Nick Saban

One of the greatest resources we have in our business is the annual USA Today Coaching Salary Database. Personally, I can’t say how many times I visited the 2013 edition in the past 365 days, but I know it was in the triple digits.

The USA Today folks released the 2014 edition on Wednesday and – brace yourselves, folks – Nick Saban is the highest-paid coach in college football. Saban is the only coach to top the $7 million mark, and stands $1.5 million ahead of Michigan State’s Mark Dantonio.

Here’s the top 15:

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Five coaches bank at least $5 million a year, 11 top $4 million a year, 27 make at least $3 million, 51 earn at least $2 million, and 72 coaches hit at least $1 million a year.

Some more fun with numbers:

– The highest-paid non-Power Five coach is Cincinnati’s Tommy Tuberville at $2.2 million a year, which places him 44th nationally

– The lowest-paid Power Five coach is Rutgers’ Kyle Flood at $987,000 a year (73rd nationally), though he did sign an extension in September.

– The average FBS salary has more than doubled in the past eight years, from $950,000 to $1.95 million.

– The median salary belongs to Oregon State’s Mike Riley at $1.51 million.

The three highest and three lowest paid coaches per conference are:

American
1. Tommy Tuberville, Cincinnati – $2.2 million
2. June Jones, SMU – $2.019 million
3. George O’Leary, Central Florida – $1.8 million

8. Justin Fuente, Memphis – $1.006 million
9. Curtis Johnson, Tulane – $867,000
10. Bill Blankenship, Tulsa – $759,000

ACC
1. Jimbo Fisher, Florida State – $3.951 million
2. Dabo Swinney, Clemson – $3.175 million
3. Bobby Petrino, Louisville – $3 million

9. Larry Fedora, North Carolina – $1.83 million
10. Dave Doeren, N.C. State – $1.8 million
11. Paul Chryst, Pittsburgh – $1.578 million

Big 12
1. Bob Stoops, Oklahoma – $5.058 million
2. Charlie Strong, Texas – $5 million
3. Gary Patterson, TCU – $4.008 million

8. Kliff Kingsbury, Texas Tech – $2.605 million (since extended)
9. Charlie Weis, Kansas* – $2.5 million
10. Paul Rhoads, Iowa State – $1.808 million

Big Ten
1. Mark Dantonio, Michigan State – $5.636 million
2. Urban Meyer, Ohio State – $4.536 million
3. James Franklin, Penn State – $4.3 million

12. Tim Beckman, Illinois – $1.95 million
13. Kevin Wilson, Indiana – $1.301 million
14. Kyle Flood, Rutgers – $975,000

Conference USA
1. Rick Stockstill, Middle Tennessee – $803,000
2. David Bailiff, Rice – $780,000
3. Dan McCarney, North Texas – $711,000

10. Charlie Partridge, Florida Atlantic – $500,000
10. Bill Clark, UAB – $500,000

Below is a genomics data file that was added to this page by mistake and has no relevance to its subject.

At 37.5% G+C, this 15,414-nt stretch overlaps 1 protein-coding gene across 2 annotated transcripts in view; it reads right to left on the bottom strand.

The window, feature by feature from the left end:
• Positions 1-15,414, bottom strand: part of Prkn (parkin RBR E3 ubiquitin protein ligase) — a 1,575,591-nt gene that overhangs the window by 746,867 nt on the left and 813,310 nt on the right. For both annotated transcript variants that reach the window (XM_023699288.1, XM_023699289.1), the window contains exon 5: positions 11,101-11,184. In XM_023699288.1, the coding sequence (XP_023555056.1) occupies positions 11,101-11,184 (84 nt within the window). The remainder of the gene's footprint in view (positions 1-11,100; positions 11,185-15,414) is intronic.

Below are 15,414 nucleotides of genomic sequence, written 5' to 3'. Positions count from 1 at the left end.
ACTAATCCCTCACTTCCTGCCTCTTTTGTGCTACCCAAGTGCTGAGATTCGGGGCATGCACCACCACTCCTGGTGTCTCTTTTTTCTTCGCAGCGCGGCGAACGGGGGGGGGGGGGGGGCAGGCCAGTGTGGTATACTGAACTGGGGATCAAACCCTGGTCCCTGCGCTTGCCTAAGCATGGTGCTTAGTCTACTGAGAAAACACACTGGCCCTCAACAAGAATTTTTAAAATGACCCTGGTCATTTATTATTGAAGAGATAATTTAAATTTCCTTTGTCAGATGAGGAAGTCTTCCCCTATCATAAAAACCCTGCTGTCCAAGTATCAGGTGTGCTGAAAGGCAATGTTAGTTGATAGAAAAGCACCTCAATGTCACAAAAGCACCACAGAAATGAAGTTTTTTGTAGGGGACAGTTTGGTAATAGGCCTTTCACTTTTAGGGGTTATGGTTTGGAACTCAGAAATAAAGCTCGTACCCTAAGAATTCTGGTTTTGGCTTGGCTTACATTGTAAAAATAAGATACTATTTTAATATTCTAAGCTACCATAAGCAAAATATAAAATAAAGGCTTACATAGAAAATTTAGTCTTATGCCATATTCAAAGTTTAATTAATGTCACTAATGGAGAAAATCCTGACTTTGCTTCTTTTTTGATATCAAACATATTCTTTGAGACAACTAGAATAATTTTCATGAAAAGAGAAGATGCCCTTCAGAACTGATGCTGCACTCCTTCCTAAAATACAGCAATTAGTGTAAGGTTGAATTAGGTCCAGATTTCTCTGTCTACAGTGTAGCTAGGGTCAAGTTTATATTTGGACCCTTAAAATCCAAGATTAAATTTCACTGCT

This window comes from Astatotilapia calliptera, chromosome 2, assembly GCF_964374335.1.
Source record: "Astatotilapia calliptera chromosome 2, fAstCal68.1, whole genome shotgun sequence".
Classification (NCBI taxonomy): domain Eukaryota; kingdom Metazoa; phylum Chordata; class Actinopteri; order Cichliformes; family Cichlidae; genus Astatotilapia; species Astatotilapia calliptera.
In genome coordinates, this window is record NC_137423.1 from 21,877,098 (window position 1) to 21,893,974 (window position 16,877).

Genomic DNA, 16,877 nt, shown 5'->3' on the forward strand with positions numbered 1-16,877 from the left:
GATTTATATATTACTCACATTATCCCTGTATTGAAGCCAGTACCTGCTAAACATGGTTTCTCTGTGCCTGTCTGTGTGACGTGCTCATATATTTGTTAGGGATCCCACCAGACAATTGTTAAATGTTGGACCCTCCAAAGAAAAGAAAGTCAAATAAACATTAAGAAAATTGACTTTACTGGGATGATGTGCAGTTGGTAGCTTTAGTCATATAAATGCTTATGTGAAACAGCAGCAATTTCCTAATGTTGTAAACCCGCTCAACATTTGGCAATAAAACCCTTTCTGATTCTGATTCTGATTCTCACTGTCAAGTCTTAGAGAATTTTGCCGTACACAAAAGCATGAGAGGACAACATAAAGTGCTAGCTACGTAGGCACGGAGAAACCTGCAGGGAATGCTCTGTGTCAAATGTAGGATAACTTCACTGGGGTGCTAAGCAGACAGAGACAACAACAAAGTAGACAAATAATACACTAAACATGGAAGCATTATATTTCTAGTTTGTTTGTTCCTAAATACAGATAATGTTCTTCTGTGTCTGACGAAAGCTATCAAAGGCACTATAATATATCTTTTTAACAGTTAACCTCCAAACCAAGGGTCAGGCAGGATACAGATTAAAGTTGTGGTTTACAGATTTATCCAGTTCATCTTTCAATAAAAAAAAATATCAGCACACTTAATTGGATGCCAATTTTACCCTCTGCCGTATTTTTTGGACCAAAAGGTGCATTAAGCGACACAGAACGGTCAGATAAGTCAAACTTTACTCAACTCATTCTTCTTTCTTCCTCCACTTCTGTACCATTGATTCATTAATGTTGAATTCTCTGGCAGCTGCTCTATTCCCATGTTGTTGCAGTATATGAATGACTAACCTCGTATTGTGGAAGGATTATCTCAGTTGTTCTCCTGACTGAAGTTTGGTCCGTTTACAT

12. Bobby Wilder, Old Dominion – $486,000
13. Larry Coker, UTSA – $402,000

MAC
1. Frank Solich, Ohio – $554,000
2. Pete Lembo, Ball State – $503,000
3. Matt Campbell, Toledo – $482,000

11. Paul Haynes, Kent State – $383,000
12. Jeff Quinn, Buffalo* – $380,000
13. Dan Enos, Central Michigan – $360,000

Mountain West
1. Jim McElwain, Colorado State – $1.5 million
2. Tim DeRuyter, Fresno State – $1.435 million
3. Bryan Harsin, Boise State – $1 million

10. Matt Wells, Utah State – $576,000
11. Brian Polian, Nevada – $575,000
12. Ron Caragher, San Jose State – $525,000

Pac-12
1. Chris Petersen, Washington – $3.681 million
2. Rich Rodriguez, Arizona – $3.298 million
3. Jim Mora, UCLA – $3.25 million

9. Mark Helfrich, Oregon – $2 million
10. Sonny Dykes, California – $1.808 million
11. Mike Riley, Oregon State – $1.51 million

SEC
1. Nick Saban, Alabama – $7.16 million
2. Kevin Sumlin, Texas A&M – $5.006 million
3. Les Miles, LSU – $4.369 million

11. Butch Jones, Tennessee – $2.96 million
12. Will Muschamp, Florida* – $2.731 million
13. Mark Stoops, Kentucky – $2.701 million

Sun Belt
1. Mark Hudspeth, Louisiana-Lafayette – $1.003 million
2. Blake Anderson, Arkansas State – $700,000
3. Larry Blakeney, Troy* – $518,000

9. Doug Martin, New Mexico State – $377,000
10. Todd Berry, Louisiana-Monroe – $358,000
11. Scott Satterfield, Appalachian State – $225,000

* – will not return next season

Dave Clawson (Wake Forest), Bronco Mendenhall (BYU), Steve Sarkisian (USC), Steve Addazio (Boston College), Derek Mason (Vanderbilt), Scott Shafer (Syracuse) and Matt Rhule (Temple) did not report salary information.

As a companion piece, Steve Berkowitz had an interesting look at how schools avoid tax implications by buying coaches’ contracts instead of buying them out.

The assistant coaches’ salary database has not been updated yet, but we will let you know when it comes out as well.

 

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National columnist - Zach joined the staff in 2012...and has been attempting to improve Doug and Scott's writing ability ever since (to little avail). Outside of football season, you can find him watching the San Antonio Spurs reading Game of Thrones fan theories.